Fjordman’s latest essay, a review of Christopher Caldwell’s Reflections on the Revolution in Europe, has been published at Jihad Watch. Some excerpts are below:
This is a review of Christopher Caldwell’s 2009 book Reflections on the Revolution in Europe. Let me first start with the positive: Mr. Caldwell is not a bad man. He sees through the rhetoric of Tariq Ramadan, for instance, which makes him superior to the majority of Western journalists, although that is admittedly not difficult to achieve given the terrible quality of Western media these days. The problem is that the ground he covers in his book has already been covered by others, for example Daniel Pipes in his posts or Bruce Bawer in While Europe Slept. This is, in other words, not a pioneering work, and while Caldwell may be better than the bulk of journalists on some issues he is nevertheless not good enough.
Although he does indicate that importing Muslims from, say, Somalia or the Yemen may not work out like previous waves of immigration he doesn’t say anything substantial about whether North Americans or Europeans should therefore halt Muslim immigration. As Claire Berlinski wrote in a review, “Caldwell’s book raises many such questions. It does not answer them. The strength of this book is not in its original reporting, of which there is little, or the solutions it offers, because there are none. What it offers instead is unusual lucidity and comprehensiveness; a reader unfamiliar with the debate would be, upon finishing it, well-informed.”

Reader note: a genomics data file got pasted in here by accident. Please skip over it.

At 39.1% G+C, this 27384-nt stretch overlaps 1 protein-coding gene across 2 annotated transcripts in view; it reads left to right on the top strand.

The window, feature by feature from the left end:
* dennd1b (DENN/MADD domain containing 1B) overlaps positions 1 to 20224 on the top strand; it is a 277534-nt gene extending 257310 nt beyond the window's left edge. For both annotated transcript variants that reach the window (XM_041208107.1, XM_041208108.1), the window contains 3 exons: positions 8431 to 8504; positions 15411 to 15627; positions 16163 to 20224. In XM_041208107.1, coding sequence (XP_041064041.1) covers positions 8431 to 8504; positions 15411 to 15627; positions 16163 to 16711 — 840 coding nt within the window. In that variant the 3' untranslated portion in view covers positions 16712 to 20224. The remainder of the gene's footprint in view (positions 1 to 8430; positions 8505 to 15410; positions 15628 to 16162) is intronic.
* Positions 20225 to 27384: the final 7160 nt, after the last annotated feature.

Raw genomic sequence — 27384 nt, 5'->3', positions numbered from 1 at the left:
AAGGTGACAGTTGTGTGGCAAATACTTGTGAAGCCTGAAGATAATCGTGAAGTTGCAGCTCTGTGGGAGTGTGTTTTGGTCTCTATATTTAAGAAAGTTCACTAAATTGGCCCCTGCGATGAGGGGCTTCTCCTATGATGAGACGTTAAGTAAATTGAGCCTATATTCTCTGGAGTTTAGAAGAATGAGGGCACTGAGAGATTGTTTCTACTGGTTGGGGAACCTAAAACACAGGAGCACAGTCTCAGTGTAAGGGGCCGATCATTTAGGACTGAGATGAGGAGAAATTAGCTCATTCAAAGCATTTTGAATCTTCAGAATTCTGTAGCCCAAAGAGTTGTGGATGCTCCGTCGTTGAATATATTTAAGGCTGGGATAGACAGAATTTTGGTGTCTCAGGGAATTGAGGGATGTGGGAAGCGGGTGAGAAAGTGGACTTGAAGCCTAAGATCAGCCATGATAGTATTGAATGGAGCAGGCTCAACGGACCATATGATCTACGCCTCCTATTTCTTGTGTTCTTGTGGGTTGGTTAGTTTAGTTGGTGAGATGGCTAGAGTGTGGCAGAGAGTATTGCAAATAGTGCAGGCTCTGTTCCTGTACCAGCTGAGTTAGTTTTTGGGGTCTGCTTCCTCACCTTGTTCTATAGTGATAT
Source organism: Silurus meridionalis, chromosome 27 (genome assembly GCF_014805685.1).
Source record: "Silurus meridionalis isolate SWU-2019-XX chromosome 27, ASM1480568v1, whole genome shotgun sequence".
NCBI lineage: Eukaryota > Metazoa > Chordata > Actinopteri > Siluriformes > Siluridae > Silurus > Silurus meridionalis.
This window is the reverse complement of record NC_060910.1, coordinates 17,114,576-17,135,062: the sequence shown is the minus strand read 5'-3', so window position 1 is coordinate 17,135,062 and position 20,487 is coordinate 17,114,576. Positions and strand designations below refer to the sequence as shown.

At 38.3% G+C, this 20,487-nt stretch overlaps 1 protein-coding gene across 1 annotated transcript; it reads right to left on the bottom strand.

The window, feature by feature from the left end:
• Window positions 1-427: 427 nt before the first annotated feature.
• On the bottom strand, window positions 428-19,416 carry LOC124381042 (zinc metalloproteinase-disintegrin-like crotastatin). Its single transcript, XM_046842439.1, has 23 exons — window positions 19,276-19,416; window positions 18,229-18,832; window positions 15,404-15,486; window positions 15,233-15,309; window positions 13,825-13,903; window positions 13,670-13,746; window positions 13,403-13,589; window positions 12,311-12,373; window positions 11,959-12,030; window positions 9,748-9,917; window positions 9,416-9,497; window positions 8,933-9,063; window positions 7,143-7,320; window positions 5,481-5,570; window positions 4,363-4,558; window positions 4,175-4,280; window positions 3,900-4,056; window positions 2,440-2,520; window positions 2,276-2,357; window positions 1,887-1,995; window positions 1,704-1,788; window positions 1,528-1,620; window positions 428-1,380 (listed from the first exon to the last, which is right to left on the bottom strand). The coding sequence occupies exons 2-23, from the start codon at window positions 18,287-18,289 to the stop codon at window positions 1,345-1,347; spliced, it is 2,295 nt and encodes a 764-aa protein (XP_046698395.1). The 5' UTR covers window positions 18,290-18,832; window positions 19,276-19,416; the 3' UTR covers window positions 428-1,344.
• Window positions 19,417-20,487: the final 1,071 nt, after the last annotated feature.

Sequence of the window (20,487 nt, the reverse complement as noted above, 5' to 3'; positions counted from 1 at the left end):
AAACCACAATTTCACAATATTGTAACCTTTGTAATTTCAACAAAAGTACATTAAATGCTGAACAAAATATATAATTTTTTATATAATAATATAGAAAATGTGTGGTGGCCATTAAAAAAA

On the other hand, for a reader who is already familiar with these subjects he adds little that is new. Even when he briefly touches upon important subjects he soon moves on to others, leaving an informed reader feeling unsatisfied. Christopher Caldwell points out that the European Union was created in Western Europe under an American political umbrella during the Cold War and that “The EU, although neither Americans nor Europeans are fond of admitting it, is the institutional expression of the Americanization of Europe.” That could have made for an interesting discussion, yet he does not cover the subject in sufficient detail.
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He also asks “whether you can have the same Europe with different people. The answer is no.” But again, he quickly moves on to other topics. In my view, the question is whether you can have the same of any culture with totally different peoples, and the likely answer to that is no. Nobody in their right mind would ever claim that you could exchange the entire population of South Korea with Somalis and that this would be OK as long as the Somalis “preserved Korean culture,” as if they could or would do so. Yet this totally absurd claim is exactly what the media keep repeating when it comes to Iraqis in Sweden, Pakistanis in Britain, Turks in Germany and other immigrant groups in white majority Western nations.
Caldwell states in his book that “Being tough on Muslim foreigners and nice to Muslim citizens will comfort Europeans only to the extent that they maintain the idea that immigration is something temporary and reversible. It no longer is. Europeans can only hope that newcomers, especially Muslim newcomers, will assimilate peaceably.”
Read the rest at Jihad Watch.